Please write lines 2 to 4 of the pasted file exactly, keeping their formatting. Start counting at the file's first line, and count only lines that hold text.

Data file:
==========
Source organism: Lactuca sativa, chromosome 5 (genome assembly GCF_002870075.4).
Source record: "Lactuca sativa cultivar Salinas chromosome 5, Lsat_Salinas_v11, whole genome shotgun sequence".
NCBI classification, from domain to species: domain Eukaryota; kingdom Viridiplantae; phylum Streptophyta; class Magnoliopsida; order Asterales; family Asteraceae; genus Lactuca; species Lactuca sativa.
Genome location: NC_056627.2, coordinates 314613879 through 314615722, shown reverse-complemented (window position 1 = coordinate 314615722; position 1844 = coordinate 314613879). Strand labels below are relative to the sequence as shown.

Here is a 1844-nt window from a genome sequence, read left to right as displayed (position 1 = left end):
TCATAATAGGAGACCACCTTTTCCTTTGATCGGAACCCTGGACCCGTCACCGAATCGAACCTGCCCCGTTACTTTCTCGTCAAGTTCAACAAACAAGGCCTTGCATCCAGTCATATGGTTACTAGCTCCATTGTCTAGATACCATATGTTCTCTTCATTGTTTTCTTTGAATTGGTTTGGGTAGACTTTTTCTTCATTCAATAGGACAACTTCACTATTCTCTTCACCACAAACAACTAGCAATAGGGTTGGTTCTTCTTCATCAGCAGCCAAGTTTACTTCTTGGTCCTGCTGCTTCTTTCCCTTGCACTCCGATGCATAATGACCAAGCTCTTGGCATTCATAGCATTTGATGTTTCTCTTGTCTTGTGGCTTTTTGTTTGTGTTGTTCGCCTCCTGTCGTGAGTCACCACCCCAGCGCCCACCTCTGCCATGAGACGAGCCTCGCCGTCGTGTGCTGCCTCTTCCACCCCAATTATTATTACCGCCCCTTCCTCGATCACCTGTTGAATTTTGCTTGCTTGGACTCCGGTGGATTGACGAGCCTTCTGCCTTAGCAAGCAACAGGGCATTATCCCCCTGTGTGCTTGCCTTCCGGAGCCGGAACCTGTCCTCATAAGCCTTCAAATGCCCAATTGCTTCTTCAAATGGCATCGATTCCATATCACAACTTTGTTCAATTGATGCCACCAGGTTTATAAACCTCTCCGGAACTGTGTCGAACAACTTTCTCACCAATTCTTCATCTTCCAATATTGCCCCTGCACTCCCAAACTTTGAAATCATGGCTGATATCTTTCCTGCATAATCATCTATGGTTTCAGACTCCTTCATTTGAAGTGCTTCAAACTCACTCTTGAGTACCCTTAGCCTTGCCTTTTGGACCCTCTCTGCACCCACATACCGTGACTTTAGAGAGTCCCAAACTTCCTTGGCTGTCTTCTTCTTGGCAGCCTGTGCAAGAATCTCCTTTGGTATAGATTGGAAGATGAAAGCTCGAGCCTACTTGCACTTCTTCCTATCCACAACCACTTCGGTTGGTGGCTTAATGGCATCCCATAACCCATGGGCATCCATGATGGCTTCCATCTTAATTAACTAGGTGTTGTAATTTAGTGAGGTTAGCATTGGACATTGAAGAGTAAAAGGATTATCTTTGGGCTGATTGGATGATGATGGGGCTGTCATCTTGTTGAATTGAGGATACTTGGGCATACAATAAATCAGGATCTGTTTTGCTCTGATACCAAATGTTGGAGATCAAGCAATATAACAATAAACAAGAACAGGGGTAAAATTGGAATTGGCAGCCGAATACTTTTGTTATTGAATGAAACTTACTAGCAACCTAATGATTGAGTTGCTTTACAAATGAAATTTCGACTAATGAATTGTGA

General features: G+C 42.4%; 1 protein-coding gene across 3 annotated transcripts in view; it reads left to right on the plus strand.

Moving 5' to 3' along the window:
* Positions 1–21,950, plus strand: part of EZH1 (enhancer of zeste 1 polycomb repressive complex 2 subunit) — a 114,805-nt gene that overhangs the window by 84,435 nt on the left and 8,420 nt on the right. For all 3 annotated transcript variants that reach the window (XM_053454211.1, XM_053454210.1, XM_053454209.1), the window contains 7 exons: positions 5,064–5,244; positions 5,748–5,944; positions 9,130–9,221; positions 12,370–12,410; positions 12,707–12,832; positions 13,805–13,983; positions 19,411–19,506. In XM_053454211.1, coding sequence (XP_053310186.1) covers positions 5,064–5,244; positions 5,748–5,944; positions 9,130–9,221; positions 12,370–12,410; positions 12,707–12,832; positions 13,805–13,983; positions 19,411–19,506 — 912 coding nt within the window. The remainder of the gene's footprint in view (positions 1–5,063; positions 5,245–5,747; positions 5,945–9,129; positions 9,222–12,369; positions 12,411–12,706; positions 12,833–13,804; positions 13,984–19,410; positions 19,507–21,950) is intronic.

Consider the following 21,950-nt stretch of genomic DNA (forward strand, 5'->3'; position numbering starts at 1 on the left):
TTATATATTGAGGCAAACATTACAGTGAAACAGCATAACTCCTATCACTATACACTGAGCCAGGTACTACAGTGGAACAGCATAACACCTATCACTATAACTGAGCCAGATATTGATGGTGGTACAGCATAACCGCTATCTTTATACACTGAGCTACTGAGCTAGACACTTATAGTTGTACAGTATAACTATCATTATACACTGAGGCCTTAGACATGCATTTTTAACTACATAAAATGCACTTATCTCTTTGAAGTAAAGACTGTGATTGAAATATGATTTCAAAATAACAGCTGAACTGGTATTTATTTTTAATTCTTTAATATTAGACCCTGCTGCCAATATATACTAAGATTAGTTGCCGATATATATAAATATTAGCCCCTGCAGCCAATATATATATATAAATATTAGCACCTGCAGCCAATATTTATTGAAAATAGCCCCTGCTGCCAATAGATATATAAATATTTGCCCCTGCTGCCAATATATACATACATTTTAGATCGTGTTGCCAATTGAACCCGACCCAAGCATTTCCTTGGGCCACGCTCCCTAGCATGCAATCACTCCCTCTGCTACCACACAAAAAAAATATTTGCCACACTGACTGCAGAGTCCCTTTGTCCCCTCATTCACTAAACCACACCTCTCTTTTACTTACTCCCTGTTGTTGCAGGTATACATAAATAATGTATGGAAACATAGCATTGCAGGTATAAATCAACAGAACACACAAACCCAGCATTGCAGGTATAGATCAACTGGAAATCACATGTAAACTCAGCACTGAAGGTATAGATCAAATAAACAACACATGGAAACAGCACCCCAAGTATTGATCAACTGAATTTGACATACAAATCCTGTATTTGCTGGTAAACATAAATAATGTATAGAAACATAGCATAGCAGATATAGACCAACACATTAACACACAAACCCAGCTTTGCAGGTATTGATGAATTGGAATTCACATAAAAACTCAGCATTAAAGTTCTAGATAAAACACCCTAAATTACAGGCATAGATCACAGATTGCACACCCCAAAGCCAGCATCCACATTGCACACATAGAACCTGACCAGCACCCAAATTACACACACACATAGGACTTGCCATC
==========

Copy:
Source record: "Lactuca sativa cultivar Salinas chromosome 5, Lsat_Salinas_v11, whole genome shotgun sequence".
NCBI classification, from domain to species: domain Eukaryota; kingdom Viridiplantae; phylum Streptophyta; class Magnoliopsida; order Asterales; family Asteraceae; genus Lactuca; species Lactuca sativa.
Genome location: NC_056627.2, coordinates 314613879 through 314615722, shown reverse-complemented (window position 1 = coordinate 314615722; position 1844 = coordinate 314613879). Strand labels below are relative to the sequence as shown.